The long wait is over: Honda has finally taken the wraps off the new 2017 Civic Type R. Long-anticipated by hot hatch fans, and notable for being the first Type R-badged Honda to be offered officially in the US, the newest, hottest Civic doesn’t stint on power or aggressive design. Indeed, it gets impressively close to Honda’s previous Type R-teasing concepts.
That means big vents, angry red badging, a fairly huge rear wing, and suitably beefy wheels. Honda’s changes are more than skin-deep, mind. The body is 38-percent more torsionally rigid and 45-percent more bending right versus the old Type R, while an aluminum hood trims 15 pounds from the regular 10th generation Civic Hatchback on which it’s based.
Meanwhile, there’s a new four-wheel Adaptive Suspension System with three-chamber dampers, along with a new Dual-Axis front suspension setup with aluminum lower arms and steering knuckles to benefit high-speed cornering while also cutting torque steer. Honda gives the Civic Type R its own spring, damper, and bushing settings, and there’s a retuned, adaptive electric power steering system with variable gear ratio.
A helical limited-slip front differential is installed, along with 20-inch aluminum alloy wheels with 245/30R 20 Continental ContiSportContact 6 performance tires. Since you’ll probably want to stop at some point, Honda throws in Brembo 4-pot aluminum calipers. They’re paired with 13.8-inch cross-drilled rotors at the front, and 12-inch solid rotors at the rear.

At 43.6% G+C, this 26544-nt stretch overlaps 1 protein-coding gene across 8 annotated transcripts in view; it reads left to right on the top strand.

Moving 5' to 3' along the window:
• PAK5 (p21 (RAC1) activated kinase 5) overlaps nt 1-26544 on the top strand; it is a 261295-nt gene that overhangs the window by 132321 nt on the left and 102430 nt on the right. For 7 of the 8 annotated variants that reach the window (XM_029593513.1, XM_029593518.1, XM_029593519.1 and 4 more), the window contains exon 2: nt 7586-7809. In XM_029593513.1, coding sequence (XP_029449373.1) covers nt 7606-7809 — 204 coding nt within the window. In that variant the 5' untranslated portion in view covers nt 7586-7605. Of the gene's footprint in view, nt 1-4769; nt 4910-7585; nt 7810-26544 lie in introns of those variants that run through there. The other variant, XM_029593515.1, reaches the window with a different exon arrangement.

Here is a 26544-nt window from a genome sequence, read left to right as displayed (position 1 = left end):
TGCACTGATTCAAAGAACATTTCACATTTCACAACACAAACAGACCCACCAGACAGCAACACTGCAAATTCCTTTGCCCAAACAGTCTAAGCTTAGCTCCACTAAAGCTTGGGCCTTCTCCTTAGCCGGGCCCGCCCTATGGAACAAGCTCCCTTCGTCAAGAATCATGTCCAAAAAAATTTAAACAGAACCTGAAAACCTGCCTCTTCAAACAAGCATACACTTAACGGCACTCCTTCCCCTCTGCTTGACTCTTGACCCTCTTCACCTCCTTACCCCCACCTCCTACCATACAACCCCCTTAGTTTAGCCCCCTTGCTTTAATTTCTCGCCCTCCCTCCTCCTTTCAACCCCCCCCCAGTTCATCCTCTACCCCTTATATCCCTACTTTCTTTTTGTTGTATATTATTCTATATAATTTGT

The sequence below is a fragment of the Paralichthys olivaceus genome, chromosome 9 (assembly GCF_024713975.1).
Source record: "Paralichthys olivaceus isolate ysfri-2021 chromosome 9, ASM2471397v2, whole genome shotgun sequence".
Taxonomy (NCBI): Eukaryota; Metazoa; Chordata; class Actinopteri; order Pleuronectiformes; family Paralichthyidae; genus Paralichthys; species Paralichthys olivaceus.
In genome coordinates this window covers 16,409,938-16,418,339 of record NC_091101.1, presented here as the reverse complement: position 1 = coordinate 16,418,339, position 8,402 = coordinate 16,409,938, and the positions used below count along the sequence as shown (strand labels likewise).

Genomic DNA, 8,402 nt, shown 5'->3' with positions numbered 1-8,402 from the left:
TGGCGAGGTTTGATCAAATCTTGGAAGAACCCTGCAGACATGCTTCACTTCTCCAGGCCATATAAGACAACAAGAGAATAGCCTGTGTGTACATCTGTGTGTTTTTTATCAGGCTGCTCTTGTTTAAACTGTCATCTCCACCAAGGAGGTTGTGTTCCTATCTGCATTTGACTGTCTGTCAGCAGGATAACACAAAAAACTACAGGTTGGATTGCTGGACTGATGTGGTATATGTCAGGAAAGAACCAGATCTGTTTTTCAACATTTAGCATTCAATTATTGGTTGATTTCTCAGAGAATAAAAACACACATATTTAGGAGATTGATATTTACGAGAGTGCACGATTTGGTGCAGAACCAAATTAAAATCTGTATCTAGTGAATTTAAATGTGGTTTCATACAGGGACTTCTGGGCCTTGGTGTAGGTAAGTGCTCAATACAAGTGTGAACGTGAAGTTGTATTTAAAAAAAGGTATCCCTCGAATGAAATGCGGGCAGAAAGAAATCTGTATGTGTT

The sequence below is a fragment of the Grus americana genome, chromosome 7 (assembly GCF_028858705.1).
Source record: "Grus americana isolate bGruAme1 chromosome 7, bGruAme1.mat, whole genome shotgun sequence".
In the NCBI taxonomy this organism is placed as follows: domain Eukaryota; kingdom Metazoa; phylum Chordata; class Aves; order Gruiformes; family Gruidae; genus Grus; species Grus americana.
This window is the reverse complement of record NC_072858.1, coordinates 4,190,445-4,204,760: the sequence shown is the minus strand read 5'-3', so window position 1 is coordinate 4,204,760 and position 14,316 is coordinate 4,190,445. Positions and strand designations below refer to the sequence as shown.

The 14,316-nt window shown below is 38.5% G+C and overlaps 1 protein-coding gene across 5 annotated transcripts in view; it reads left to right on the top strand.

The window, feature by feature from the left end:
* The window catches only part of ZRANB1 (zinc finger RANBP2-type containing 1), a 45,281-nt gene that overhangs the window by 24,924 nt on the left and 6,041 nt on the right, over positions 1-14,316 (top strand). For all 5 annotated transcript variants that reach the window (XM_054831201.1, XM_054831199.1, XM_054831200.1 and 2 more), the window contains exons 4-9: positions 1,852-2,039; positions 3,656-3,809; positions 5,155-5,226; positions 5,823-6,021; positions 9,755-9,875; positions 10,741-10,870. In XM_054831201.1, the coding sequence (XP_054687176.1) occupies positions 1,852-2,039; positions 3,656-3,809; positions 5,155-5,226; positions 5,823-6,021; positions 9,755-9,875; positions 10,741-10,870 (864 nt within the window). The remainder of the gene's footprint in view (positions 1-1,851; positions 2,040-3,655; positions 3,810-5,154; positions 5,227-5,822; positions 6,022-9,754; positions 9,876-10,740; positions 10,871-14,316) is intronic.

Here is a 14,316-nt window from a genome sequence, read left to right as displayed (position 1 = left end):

As for the engine, Honda has opted for a 2.9-liter DOHC, direct-injected and turbocharged I-VETC in-line 4-cylinder. That’s good for 306 HP at 6,500 rpm, and 295 lb-ft. of torque between 2,500 and 4,500 rpm. A Type R exclusive 6-speed short-throw manual transmission with rev matching through auto throttle-blips will be standard, using a lower final gear ratio for better acceleration response, and a new single-mass flywheel that Honda claims will cut clutch inertia by 25-percent over the old Type R.
Inside, there’s a new driving mode system which can be switched between Comfort, Sport, and +R. Each will tweak the steering and throttle response, along with Vehicle Stability Assist and the adaptive dampers, together with the transmission’s rev-matching. Sports seats with extra bolstering will be standard, plus a leather-wrapped steering wheel and shift boot, aluminum shift knob and sports pedals, a red Type R driver’s meter, and a serialized Type R plate on the center console.
Honda will only offer a single trim level, Touring, with a 7-inch infotainment system with both native navigation and CarPlay/Android Auto support. A 540W, 12-speaker audio system is also standard-fit.
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Excited? You probably should be, and you’re not alone. It’s fair to say that the 2017 Civic Type R is one of the most eagerly awaited cars of the year, and all eyes will be on how all this technology translates to on-road appeal. That, though, we’ll have to wait until late spring to see occur in the US. Final pricing is yet to be announced, but Honda says to expect something in the mid-$30k range.